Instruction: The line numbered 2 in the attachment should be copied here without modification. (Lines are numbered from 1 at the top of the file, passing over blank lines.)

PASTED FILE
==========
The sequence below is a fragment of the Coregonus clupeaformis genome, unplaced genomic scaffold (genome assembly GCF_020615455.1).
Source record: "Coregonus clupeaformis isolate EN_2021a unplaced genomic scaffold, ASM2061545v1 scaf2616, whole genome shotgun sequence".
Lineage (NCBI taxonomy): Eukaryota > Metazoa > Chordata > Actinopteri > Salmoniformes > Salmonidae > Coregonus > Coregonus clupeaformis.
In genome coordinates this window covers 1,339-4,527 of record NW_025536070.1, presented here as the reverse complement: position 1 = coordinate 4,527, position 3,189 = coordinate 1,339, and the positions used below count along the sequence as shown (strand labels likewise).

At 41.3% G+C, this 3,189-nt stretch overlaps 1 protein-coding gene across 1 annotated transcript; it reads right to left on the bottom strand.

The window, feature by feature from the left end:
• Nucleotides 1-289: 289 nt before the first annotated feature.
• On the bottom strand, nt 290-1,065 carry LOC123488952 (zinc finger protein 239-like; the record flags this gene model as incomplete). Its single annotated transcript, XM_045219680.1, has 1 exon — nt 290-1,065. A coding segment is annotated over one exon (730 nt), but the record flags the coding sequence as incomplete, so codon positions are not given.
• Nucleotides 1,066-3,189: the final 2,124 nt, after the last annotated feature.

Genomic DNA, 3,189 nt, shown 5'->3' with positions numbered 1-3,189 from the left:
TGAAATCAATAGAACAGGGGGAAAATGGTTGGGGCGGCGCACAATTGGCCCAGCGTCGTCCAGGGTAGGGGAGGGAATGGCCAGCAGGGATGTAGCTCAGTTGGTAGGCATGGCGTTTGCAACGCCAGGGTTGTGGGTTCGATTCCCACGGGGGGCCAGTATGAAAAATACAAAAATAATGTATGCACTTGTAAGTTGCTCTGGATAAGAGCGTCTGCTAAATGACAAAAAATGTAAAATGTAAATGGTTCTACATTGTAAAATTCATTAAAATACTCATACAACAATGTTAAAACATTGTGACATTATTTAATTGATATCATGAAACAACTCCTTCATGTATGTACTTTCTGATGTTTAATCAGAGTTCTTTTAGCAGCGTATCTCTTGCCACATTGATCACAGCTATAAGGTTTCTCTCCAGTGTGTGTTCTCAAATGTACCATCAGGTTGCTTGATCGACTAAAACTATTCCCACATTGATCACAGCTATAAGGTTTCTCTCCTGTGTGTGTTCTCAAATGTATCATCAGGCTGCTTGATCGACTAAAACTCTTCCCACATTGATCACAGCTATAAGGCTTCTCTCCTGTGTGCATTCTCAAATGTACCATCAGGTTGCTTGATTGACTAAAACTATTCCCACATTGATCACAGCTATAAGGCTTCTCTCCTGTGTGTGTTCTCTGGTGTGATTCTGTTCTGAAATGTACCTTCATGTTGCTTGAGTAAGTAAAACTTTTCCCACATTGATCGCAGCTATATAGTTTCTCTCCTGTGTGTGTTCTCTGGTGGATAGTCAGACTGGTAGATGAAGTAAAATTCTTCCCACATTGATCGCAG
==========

Source record: "Coregonus clupeaformis isolate EN_2021a unplaced genomic scaffold, ASM2061545v1 scaf2616, whole genome shotgun sequence".